Android uses signatures in two places:

  • Every .apk in the firmware image must be signed. Android’s Package Manager uses an .apk signature in two ways:

    • To replace an application, the new version must be signed with the same key as the old one.

    • If two or more applications share a user ID (to share data, etc.), they must be signed with the same key.

  • OTA update packages must be signed with one of the system keys or the installation process fails.

Running an Android system signed with the test-keys publicly distributed is dangerous. It allows third party applications access to functionality reserved for system applications by signing them with the publicly available certificates.

Digi Embedded for Android test-keys are under device/digi/common/security. When generating your images, the build system uses these test-keys. This is a valid approach during development, but not for a final production release or for deployment as the keys are publicly known.

It is critical to sign your final artifacts with private release-keys that only you have access to.

To completely secure your device, see Digi TrustFence for Android.

To do show follow these steps:

See OTA and APK keys for more information.

1. Generate your release keys

A key consists of two files:

  • The private key, with extension .pk8. It is protected by a password. You must kept it secret.

  • The certificate, with extension .x509.pem. It is the public part of the key, so you can distribute it. Android uses it to verify the signature of an update package.

To generate your private release-keys, follow these steps:

  1. Set up your environment and install the sources. If you have not already done so, see Set up your development workstation and Install Digi Embedded for Android.

  2. Change to the directory where the source code is installed.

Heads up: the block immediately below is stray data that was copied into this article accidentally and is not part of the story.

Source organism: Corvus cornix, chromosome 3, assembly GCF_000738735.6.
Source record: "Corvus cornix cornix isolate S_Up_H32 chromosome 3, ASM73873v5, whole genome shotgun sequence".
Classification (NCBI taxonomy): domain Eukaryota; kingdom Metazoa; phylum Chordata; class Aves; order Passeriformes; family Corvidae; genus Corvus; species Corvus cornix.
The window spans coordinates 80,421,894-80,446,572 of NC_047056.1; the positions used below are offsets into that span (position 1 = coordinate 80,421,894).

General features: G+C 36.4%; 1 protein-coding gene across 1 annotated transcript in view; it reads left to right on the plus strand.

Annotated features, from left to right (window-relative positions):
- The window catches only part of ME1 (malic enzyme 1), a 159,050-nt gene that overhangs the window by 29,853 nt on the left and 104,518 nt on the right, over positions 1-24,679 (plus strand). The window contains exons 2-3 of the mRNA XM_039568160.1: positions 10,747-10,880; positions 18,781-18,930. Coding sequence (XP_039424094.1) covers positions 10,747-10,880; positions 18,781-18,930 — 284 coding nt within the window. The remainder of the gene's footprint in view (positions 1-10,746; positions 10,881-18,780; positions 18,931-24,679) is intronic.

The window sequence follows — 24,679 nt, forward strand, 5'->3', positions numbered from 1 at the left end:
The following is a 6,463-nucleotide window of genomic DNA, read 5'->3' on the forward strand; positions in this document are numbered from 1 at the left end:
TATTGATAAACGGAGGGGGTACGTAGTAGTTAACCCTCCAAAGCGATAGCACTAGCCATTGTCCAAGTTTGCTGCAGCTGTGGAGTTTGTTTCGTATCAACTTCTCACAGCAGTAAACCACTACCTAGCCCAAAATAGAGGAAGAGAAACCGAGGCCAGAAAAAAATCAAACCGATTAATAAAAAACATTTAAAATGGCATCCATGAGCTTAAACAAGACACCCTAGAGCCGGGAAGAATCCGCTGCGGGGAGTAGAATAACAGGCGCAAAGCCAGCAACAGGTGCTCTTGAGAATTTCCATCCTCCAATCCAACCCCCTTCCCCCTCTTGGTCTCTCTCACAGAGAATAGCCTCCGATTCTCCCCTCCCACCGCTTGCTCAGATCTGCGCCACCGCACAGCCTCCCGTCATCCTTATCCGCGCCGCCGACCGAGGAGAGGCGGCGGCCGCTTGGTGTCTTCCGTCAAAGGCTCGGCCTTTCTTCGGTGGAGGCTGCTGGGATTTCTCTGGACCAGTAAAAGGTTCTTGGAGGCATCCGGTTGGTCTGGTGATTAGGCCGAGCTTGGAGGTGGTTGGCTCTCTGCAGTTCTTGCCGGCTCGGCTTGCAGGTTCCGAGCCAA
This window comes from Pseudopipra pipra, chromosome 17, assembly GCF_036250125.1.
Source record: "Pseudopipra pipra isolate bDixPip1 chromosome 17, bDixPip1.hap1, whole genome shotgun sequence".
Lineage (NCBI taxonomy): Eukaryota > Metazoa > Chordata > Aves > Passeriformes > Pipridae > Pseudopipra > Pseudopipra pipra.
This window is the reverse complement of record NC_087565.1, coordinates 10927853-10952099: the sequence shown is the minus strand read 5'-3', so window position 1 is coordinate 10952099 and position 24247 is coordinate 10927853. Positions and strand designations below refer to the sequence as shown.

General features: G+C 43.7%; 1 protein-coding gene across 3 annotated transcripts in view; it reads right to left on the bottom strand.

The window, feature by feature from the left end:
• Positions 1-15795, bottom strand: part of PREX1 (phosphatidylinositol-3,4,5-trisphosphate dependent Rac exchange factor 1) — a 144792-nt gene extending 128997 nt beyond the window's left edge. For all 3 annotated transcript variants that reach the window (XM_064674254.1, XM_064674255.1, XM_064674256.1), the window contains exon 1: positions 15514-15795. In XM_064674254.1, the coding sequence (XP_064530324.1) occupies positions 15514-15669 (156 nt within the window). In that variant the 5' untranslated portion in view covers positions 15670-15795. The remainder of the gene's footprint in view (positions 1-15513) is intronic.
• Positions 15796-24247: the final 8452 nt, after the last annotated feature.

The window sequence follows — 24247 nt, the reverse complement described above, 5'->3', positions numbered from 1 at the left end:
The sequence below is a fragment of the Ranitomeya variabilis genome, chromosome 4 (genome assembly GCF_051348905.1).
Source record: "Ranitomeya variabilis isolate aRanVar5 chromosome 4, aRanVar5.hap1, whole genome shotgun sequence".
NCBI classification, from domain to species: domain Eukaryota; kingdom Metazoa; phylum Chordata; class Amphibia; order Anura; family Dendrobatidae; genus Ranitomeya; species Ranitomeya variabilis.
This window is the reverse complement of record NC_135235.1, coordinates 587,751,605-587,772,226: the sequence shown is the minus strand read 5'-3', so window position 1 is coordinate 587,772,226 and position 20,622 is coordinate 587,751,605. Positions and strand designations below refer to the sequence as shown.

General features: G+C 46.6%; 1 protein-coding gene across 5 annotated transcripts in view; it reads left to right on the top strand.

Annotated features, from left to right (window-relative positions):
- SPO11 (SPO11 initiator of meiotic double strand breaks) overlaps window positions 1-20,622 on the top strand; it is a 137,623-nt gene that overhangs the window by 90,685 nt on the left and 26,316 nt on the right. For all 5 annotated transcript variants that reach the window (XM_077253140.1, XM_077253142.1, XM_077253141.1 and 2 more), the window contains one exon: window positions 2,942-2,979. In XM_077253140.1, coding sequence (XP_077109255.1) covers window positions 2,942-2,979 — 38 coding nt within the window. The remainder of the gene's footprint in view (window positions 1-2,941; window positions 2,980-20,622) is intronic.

$ cd dea-11.0-r2
  3. Create a directory to store the keys. For example, at your home directory ~/android-certs.

    $ mkdir ~/android-certs
  4. Define your organization’s information in a environment variable. For example:

    $ subject='/C=US/ST=Minnesota/L=Hopkins/O=Acme/OU=Acme/CN=Acme/'
  5. Generate the release keys inside ~/android-certs:

    $ for x in releasekey platform shared media networkstack; do \
        ./development/tools/make_key ~/android-certs/$x "$subject"; \

    Enter a password for every individual key once prompted.

    Your certificate files (.x509.pem) and encrypted private keys (.pk8) are stored in ~/android-certs.

You are responsible for storing and protecting the release keys. Loss of the private keys will result in not being able to sign artifacts with the affected keys.

Now, you can use these generated private keys to sign your target-files zip.

2. Sign target_files zip

The target_files is a zip file containing a snapshot of a particular software release. It includes everything needed to create signed OTA packages, release images, etc.

This package is generated by the Android build system using its test-keys (see Build your custom distribution). Android provides a python script, build/tools/releasetools/sign_target_file_apks, to replace those test-keys with your own private keys.

To sign with your private release key:

  1. You must have the target_files zip from a make dist build (see Build your custom distribution) and your private keys

  2. Change to the directory where the source code is installed.

    $ cd dea-11.0-r2
  3. Sign the target-files zip with your private key:

    $ sign_target_files_apks \
      -o \
      -d ~/android-certs \
      out/dist/ccimx8xsbcpro-target_files-<build_id>.zip \
    • -o replaces the certificate (public key) used by OTA package. That is, /system/etc/security/ file in the final image will contain your keys instead of the default ones.

    • -d indicates that you are using default key mapping and the private keys in the following directory, ~/android-certs in the example.

The resulting out/dist/ file already includes your release keys, instead of the test-keys. With it you can Generate release custom images and Create a signed OTA package.

To establish a secure environment where the access to the private key is restricted, see Release in a secure environment.